Postpartum depression (PPD)

Title: Postpartum depression (PPD)

Description:

Postpartum depression (PPD is a condition that includes a range of emotional and physical changes experienced by women after having a baby.

Content:

Postpartum depression (PPD is a condition that includes a range of emotional and physical changes experienced by women after having a baby. It can occur anytime within the year after the baby is born, but usually happens from three days to six weeks after delivery. PPD should not be confused with postpartum blues (baby blues), which is a common condition that usually starts within a few days after birth and can last for a few weeks. It typically does not require treatment. PPD is a form of clinical depression that only a qualified physician can diagnose. Exactly why PPD develops is not fully understood, but risk factors include a past history of depression (personal or family), as well as previous diagnoses of PPD. Other risk factors include fluctuating hormone levels, the stress of caring for a new baby, a lack of support from family and friends and sleep deprivation.  Patients with PPD can experience a variety of symptoms, many of which are identical to those experienced by patients with other types of depression. Some examples are anger, sadness and anxiety. Patients with postpartum psychosis experience more severe symptoms, such as delusion and paranoia. PPD is usually diagnosed during a physical examination when a physician reviews signs and symptoms experienced by the patient. A depression– screening questionnaire, such as the Edinburgh Postnatal Depression Scale, may be used to help identify mothers experiencing PPD. In some cases, the obstetrician-gynecologist (ObGyn) may refer the woman to a qualified mental health specialist, such as a psychologist or psychiatrist for a complete evaluation. There are a number of ways that women may help improve their symptoms of PPD and postpartum blues on their own, such as eating a proper diet and getting adequate rest. If those measures are not successful, then psychotherapy, medications or hormone therapy may be prescribed.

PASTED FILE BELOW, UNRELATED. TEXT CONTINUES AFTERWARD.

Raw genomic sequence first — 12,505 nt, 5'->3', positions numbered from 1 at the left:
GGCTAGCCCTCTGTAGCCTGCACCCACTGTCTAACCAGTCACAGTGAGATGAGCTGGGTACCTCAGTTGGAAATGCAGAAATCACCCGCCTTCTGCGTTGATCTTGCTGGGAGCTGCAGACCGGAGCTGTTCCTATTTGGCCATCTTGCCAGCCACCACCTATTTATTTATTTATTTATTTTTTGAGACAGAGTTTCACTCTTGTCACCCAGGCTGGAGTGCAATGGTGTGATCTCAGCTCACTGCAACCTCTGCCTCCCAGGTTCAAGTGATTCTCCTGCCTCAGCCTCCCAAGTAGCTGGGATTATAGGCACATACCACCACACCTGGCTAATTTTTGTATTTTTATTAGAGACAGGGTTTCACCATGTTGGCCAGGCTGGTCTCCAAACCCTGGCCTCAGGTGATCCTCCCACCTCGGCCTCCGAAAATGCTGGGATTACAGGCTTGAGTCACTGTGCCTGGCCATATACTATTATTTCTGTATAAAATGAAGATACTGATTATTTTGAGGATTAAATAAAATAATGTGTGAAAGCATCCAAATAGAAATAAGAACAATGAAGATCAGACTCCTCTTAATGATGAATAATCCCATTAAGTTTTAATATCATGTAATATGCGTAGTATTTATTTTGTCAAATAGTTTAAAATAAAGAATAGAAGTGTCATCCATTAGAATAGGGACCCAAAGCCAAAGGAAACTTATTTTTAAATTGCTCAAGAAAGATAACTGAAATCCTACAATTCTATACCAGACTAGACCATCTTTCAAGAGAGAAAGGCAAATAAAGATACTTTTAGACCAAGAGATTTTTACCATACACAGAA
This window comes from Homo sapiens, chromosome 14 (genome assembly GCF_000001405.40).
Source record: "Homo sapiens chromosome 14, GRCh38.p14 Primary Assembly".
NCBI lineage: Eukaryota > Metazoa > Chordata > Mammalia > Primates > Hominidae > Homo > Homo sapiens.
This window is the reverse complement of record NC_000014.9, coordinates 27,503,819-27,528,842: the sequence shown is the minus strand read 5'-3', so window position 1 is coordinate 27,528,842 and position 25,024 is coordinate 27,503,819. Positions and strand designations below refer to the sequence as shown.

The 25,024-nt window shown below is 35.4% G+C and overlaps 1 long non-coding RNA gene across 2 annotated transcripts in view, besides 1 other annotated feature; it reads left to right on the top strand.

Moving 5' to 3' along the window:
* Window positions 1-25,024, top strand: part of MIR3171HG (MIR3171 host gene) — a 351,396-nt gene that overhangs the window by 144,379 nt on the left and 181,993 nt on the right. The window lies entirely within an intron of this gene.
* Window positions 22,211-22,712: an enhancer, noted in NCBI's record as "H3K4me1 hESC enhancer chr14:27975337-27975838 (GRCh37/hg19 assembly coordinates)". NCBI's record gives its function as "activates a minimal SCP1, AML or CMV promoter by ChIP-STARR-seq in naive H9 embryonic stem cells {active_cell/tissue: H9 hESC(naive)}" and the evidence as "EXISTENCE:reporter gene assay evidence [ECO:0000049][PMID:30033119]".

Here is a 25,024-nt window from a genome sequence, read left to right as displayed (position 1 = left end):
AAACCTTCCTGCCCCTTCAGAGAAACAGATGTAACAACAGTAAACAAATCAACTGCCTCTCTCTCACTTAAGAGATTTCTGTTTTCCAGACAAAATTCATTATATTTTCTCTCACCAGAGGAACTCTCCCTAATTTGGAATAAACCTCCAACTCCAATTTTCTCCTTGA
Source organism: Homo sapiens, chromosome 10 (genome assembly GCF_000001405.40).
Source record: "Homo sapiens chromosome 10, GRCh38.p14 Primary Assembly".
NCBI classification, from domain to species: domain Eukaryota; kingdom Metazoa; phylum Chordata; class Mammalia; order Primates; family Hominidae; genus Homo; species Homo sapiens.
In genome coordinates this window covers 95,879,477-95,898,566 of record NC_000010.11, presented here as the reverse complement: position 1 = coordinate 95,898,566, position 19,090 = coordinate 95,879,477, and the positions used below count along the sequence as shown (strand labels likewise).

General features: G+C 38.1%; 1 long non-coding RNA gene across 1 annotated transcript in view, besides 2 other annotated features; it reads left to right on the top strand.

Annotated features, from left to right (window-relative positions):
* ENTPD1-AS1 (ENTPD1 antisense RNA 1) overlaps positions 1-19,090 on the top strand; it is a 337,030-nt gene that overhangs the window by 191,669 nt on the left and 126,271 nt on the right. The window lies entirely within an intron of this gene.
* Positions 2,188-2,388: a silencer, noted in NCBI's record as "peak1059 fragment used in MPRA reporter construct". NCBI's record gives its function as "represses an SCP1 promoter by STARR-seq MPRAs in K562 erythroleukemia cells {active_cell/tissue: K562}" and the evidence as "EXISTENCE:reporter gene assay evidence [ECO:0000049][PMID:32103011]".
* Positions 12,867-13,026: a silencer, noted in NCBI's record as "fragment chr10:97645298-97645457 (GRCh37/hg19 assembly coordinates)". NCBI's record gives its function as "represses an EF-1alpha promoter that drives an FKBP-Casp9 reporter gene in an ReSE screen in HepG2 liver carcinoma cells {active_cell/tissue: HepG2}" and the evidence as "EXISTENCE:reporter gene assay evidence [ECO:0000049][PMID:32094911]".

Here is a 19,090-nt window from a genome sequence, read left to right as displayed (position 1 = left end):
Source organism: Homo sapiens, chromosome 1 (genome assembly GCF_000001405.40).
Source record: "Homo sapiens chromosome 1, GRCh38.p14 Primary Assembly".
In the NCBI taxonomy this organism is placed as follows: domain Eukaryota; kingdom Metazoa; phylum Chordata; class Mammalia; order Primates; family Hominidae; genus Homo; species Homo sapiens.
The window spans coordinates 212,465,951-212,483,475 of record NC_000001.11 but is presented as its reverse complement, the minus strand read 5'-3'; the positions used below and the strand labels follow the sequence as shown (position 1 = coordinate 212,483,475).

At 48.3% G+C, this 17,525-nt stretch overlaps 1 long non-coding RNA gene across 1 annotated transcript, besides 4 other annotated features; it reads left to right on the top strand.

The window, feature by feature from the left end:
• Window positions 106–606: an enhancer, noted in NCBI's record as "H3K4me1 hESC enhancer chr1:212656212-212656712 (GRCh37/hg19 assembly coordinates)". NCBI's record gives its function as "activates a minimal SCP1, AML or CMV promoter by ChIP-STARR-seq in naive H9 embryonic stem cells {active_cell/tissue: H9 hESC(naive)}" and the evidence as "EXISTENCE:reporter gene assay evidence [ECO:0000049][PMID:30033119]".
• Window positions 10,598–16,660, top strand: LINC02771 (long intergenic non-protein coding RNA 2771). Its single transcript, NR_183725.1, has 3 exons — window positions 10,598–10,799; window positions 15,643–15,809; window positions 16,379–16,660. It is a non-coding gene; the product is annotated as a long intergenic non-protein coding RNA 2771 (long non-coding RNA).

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Disclaimer:

Any views or opinions expressed are solely those of the author and do not represent those of The Federation of Antenatal Educators (FEDANT) unless specifically stated.

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